On doctoring footballs: “We’ve been doctoring the balls for forever because you want your quarterback to be able to throw the ball he’s comfortable with. The inflation range was never really a factor. We’d dunk it in water, we’d scuff it up because you don’t want your quarterback throwing a new ball, and that’s why we have the K balls. You don’t want to throw a kicking ball, so we separated that. The fact that, and I don’t know why, and if that needs to be addressed then you go to the league meetings, you go to the competition committee and you say ‘Hey, let’s expand the range a little bit,’ and that’s cool, but right now the range is what it is, and you have to stay within the rules. The fact of what New England’s history has been via Spygate, you can’t disassociate from that. If this were the first time, Josh Gordon is about to be run out of the league. Why? Because of his multiple offense, compared to a guy who’s a first-time offender, OK, we’ll work with that. That’s to me, if, that’s a huge if, New England is found culpable in knowingly manipulating the balls from the organization down, the fine has to be north of what Spygate was. That’s a tall order, by the way.”

Blog Author: 
Judy Cohen
Rob Gronkowski said Wednesday people underestimate how serious he takes football. (Elsa/Getty Images)

Rob Gronkowski said Wednesday people underestimate how serious he takes football. (Elsa/Getty Images)

CHANDLER, Ariz. — Rob Gronkowski is a kid at heart.

The 25-year-old star tight end is as outgoing as anyone, always wanting to talk and laugh with anyone who will listen and does more charitable events than anyone on the team.

Because of his personality, Gronkowski sometimes gets a bad rap that he doesn’t take football as serious as he should.

Gronkowski responded to those people on Wednesday.

“I feel like they underestimate the hard work and dedication behind the scenes for everyone,” Gronkowski said. “Just going in the weight room when it’€™s your time to work out, the meetings behind the scenes, the practicing during the week. I mean, I feel like some people just look at it like you go out there on game day and play, but that’€™s not really the case.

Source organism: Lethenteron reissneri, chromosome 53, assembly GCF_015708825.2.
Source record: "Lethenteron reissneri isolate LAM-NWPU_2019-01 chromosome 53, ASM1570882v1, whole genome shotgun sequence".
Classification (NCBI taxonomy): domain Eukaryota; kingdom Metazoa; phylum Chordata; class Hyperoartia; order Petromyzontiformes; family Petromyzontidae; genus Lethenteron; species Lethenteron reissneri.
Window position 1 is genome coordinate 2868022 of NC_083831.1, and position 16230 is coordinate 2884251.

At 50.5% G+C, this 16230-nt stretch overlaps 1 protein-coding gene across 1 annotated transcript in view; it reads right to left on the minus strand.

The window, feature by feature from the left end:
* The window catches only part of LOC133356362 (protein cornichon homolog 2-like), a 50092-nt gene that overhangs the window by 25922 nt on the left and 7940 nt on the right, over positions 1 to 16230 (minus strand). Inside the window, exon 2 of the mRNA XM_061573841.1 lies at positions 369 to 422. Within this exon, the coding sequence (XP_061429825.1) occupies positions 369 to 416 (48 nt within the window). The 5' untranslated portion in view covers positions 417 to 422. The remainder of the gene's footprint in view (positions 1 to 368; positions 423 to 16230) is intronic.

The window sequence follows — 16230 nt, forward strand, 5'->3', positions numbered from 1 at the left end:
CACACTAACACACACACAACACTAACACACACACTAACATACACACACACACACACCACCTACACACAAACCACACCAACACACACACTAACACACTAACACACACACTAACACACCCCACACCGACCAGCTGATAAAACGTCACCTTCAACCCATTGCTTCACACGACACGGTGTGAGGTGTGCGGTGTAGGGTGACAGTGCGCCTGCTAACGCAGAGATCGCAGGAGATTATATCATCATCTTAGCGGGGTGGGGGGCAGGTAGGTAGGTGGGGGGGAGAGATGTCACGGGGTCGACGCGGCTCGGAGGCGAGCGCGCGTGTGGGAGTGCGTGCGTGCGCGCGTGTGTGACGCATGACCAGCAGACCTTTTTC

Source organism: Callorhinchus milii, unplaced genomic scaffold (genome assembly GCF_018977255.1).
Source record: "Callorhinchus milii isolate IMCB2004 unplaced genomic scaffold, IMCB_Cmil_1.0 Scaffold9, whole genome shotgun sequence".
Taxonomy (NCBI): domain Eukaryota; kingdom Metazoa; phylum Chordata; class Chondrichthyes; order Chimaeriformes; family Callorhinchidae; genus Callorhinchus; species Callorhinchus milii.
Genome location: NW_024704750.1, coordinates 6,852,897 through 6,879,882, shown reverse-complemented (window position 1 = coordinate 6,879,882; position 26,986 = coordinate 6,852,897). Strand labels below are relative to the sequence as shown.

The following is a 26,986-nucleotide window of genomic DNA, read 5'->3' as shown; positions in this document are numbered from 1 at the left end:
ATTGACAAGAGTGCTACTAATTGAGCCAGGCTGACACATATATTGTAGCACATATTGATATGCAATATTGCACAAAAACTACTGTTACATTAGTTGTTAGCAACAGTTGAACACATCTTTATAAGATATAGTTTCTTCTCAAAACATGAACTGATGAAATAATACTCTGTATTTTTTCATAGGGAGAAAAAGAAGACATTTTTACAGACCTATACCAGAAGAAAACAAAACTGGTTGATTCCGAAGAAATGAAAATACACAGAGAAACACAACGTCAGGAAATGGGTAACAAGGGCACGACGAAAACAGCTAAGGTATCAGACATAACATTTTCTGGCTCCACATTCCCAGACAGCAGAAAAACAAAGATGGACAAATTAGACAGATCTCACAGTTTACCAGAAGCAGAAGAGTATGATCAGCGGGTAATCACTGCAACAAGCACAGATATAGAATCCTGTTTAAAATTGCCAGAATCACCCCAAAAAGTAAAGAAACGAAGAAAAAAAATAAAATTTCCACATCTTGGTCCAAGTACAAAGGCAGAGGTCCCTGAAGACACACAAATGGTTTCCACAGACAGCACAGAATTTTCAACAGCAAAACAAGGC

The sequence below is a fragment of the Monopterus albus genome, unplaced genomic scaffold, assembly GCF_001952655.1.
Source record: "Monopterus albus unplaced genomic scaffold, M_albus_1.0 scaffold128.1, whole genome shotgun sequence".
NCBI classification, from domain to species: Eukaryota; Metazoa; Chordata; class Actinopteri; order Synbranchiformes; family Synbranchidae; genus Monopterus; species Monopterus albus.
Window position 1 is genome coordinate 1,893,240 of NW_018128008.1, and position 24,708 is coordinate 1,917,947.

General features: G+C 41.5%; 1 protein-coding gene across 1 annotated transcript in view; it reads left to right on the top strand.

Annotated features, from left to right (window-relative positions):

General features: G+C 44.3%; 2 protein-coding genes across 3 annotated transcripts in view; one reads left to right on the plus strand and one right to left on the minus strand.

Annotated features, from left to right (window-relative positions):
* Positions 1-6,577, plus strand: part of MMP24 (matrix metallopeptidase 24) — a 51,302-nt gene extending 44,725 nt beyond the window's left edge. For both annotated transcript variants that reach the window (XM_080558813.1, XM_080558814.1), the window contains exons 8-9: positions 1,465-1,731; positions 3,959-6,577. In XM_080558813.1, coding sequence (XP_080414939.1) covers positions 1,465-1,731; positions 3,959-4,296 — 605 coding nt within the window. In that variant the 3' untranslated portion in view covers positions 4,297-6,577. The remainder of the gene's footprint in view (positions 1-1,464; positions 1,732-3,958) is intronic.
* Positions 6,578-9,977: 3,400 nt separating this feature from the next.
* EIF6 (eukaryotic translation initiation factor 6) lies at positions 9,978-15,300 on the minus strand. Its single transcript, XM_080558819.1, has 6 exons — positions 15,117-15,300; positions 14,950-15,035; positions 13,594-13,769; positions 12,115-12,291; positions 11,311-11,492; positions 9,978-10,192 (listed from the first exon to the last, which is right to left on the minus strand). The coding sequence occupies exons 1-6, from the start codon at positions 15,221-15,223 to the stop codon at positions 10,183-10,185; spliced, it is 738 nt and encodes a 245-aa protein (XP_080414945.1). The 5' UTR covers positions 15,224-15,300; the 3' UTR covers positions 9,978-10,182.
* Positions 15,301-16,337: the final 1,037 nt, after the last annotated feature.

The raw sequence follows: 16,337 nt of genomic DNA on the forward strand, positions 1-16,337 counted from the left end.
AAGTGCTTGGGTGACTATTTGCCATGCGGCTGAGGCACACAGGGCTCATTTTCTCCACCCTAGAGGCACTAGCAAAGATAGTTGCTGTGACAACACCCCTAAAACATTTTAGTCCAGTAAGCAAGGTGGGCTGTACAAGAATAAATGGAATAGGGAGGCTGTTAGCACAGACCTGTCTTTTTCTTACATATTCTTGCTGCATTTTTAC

“You always have to be taking care of your body throughout the whole week, in the morning and all the way through nighttime, getting sleep. So, people kind of underestimate the hard work and dedication that goes into the week to get prepared for the games on Sunday.”

His work ethic was shown this past offseason as Gronkowski suffered a torn ACL in a December game and was ready to go for the team’s first day of training camp this past summer and was active for Week 1 of the regular season. That injury wasn’t his first major injury either, as he’s battled back and elbow injuries over the course of his career.

“I’€™ve been through a lot, for sure,” said Gronkowski. “They’€™re all the worst. You never want to be injured, no doubt. You always want to be out on the field with your teammates. I really don’€™t have one that I’€™ve played with like bad — I just go out there and play. Every time I step out onto the field I’€™m ready to go.”

With that being said, Gronkowski still takes some time to let loose and have some fun, which sometimes gets criticized in the media.

So, why is it made such a big deal when he goes out and parties?

“€œBecause I’€™m a baller? Is that a good answer?” he said.

Sunday will be his second Super Bowl game, as he played in 2012 against the Giants in Indianapolis — although not at 100 percent — finishing with only three catches. That experience he says will help him this time around.

“I’€™ve just got to come in here and keep it all business and just focus on the Seattle Seahawks,” said Gronkowski. “All the little things, all the noise around, just block it off and just focus. Focus like it’€™s any other week, just practice like it’€™s any other week, go to meetings like it’€™s any other week, and let all the distractions do their own thing outside.”

Blog Author: 
Ryan Hannable

CHANDLER, Ariz. — Tom Brady spoke for 45 minutes Wednesday morning as part of the Patriots’ media availability at their team hotel.

His voice sounded like he was stuffed and Brady revealed he is battling a bit of a cold.